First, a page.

I began in the crafts industry as a sewing pattern designer and blogger. I’ve written several craft books, but the one that I hold dearest is called Stuffed Animals: From Concept to Construction. My goal with that book was to help home sewists to design their own patterns for dolls and toys, patterns that they could then use to start small businesses or to make unique things for family and friends.

On my blog, While She Naps, I write about entrepreneurship from the perspective of someone who has a creative business right now. I share income reports, productivity tips, legal issues that affect crafters, and more. I try to shine a light in dark corners and explain how big companies work so that independent artists can make good decisions based on full information.

My podcast is also focused on this same mission. I talk with people from all sectors of the craft industry about how they built their businesses. Sharing their experiences in an audio format is another way for crafters to learn how the parts of industry work and make the best choices for themselves going forward.

I also teach sewing and write a popular newsletter. Whew! That’s a lot of things, but really I’ve found that keeping my mission at the center helps all of the seemingly disparate pieces come together.

Social media is a huge part of your business. Did it take time to get so good at it or did you find it comes naturally?

I have a different relationship with each of the social media channels and some definitely took more time to learn to love. I’ve been a blogger for a decade now and in a way blogging was the first form of social media so I think I was primed to like it!

I really loved Twitter right from the start because for me Twitter serves two important purposes: a way to connect with colleagues and a way to keep on top of industry news. I love the fast pace and water cooler like atmosphere on Twitter. Facebook for business has never been my passion although I’m there interacting every day. I do really value Facebook groups and having one for my business has been excellent. As Instagram has become increasingly important for businesses, especially businesses with art or craft or other visually-focused content, I have focused more energies there. Although I will admit to being a late adopter, now I love it.

No matter what the social media channel, I try to enjoy it and use it for my business in a way that feeds my creativity and curiosity so that it’s not a chore. I see it as a way to develop relationships, get inspired, and have fun.

Have you been to the Midwest? What do you think of it and the makers who live there?

My father grew up in Chicago and much of his family still lives in the Midwest. We spent several summers when I was a child visiting my great aunt, Becky, who lived on Lake Michigan and used to run a resort for Jewish families who summered there. Aunt Becky taught me how to make a four-legged animal out of a single lump of clay, a skill I now use to impress my own children. She also made an incredible beef stroganoff.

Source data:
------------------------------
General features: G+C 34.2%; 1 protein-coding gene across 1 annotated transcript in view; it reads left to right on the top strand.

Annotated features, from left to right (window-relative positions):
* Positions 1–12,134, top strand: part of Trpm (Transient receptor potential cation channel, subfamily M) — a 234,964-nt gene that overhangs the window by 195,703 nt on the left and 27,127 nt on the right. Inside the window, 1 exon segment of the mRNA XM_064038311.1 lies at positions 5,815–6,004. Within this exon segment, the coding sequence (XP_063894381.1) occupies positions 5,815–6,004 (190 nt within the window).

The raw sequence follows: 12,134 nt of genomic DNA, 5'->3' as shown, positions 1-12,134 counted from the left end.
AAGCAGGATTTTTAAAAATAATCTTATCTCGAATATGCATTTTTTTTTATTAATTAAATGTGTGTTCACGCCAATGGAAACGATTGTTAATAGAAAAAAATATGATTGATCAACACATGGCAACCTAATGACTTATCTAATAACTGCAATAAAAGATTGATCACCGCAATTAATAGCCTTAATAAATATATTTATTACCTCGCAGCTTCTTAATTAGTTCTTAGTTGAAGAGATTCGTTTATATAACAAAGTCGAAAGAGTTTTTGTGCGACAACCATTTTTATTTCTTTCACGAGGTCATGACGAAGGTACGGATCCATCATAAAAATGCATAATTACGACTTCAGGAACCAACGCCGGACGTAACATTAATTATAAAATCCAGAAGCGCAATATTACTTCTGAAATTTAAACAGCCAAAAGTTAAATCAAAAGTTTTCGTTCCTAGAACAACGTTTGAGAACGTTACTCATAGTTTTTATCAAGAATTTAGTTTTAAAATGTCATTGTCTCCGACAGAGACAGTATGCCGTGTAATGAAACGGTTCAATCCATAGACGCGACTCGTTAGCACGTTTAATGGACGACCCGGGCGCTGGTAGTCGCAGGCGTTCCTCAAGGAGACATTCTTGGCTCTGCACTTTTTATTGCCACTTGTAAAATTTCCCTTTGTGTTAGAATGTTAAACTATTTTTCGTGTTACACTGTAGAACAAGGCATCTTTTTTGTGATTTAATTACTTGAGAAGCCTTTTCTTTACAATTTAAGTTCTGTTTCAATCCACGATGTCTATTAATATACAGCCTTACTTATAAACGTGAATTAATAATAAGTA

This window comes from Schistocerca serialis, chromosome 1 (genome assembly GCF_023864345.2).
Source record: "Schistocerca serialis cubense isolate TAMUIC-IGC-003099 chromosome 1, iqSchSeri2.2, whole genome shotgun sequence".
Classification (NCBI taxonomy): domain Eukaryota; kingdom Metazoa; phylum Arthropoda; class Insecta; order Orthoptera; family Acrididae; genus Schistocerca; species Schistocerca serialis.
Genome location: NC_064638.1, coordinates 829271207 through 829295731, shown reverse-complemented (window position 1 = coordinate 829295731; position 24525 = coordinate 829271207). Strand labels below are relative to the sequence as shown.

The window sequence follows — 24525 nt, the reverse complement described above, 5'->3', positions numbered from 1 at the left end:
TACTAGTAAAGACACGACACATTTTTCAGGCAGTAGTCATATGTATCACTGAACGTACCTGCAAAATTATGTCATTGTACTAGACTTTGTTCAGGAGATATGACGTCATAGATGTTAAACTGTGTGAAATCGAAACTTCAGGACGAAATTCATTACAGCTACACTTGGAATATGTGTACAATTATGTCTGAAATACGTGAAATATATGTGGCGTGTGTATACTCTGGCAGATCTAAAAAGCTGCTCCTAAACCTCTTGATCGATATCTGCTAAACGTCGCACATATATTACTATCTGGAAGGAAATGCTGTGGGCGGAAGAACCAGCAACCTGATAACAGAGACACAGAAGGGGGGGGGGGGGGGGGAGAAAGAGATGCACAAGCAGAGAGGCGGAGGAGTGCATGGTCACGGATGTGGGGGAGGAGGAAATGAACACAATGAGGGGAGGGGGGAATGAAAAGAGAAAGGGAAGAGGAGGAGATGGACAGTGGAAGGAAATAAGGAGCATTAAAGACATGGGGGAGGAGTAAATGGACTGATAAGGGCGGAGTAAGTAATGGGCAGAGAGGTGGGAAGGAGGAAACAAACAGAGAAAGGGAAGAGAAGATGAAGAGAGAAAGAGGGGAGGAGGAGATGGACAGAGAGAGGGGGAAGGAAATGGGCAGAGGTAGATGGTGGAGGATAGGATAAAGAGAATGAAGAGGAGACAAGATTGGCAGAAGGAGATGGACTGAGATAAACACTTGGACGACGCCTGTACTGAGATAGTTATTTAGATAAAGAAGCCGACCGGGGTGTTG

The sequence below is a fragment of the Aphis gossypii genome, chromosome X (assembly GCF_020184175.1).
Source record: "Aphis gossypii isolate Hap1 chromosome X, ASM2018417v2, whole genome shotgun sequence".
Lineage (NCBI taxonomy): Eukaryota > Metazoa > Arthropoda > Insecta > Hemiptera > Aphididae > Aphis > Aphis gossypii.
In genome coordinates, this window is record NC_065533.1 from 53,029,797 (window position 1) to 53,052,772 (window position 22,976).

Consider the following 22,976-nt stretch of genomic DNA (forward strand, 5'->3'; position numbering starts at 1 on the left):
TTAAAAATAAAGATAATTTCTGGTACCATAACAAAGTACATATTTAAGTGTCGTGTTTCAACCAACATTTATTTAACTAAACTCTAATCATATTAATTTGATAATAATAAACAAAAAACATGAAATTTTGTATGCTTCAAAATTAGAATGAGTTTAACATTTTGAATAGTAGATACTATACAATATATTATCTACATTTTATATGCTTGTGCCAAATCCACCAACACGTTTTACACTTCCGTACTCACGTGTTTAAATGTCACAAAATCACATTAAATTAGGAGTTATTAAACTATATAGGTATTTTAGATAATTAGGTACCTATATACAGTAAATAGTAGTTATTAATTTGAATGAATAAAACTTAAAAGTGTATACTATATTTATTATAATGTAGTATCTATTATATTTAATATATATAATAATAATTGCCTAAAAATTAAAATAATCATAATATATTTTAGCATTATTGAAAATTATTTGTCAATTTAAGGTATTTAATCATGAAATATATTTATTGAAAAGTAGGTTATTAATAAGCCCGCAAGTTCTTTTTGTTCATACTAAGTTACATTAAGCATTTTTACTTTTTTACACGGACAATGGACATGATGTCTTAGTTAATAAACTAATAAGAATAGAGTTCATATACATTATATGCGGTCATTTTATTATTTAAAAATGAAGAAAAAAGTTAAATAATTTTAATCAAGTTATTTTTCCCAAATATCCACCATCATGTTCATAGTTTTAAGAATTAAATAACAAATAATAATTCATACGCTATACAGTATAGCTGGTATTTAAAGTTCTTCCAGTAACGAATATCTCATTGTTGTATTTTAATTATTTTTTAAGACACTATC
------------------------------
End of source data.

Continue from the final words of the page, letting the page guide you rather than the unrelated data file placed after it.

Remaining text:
I think when makers anywhere gather all kinds of fantastic connections and collaborations are formed. I’m so excited about the rebirth of Midwest Craft Con so that there’s a new and vibrant place to gather!

What are you looking forward to most about Midwest Craft Con? 

I’m looking forward to learning, laughing and feeling supported and uplifted, and hopefully doing my part to teach and uplift a bit as well while I’m there. Most of us work alone, often in our home studios, and it can feel a bit isolating. Coming together to hear each others voices and see one another’s faces and learn together is the absolute best!

Can you give us a little preview of your keynote talk? 

Oh geez, the pressure is on! I plan to talk about the importance of following your own interests as though it was your job. When I first started out in 2005 I had been a middle school social studies teacher. Building a craft business had never crossed my mind. I knew that I love to sew dolls and toys and that I loved to write and read and research and so I began doing all of those things, but not in a casual sorta way. In a committed way. In a “this is my job” sorta way.

By designing and writing every day as though it were my job it became my job! I really feel like this idea can apply to whatever you’re interested in. If you pursue it with discipline and you’re not afraid to share it, even in it’s raw and early stages, you can make the thing you love doing most into a career. That’s what I’m going to explore in my talk.

What three books would you recommend to makers who need some business inspiration?

For an inspiring memoir of a maker, I loved Heather Ross’ book How to Catch a Frog. For true business advice, I like Jonah Berger’s book Contagious: Why Things Catch On. And for a mix of the two, I recommend Tony Hsieh’s book about starting Zappos, Delivering Happiness.

You can meet Abby and many other creative entrepreneurs at Midwest Craft Con in February 2016 — tickets are on sale now!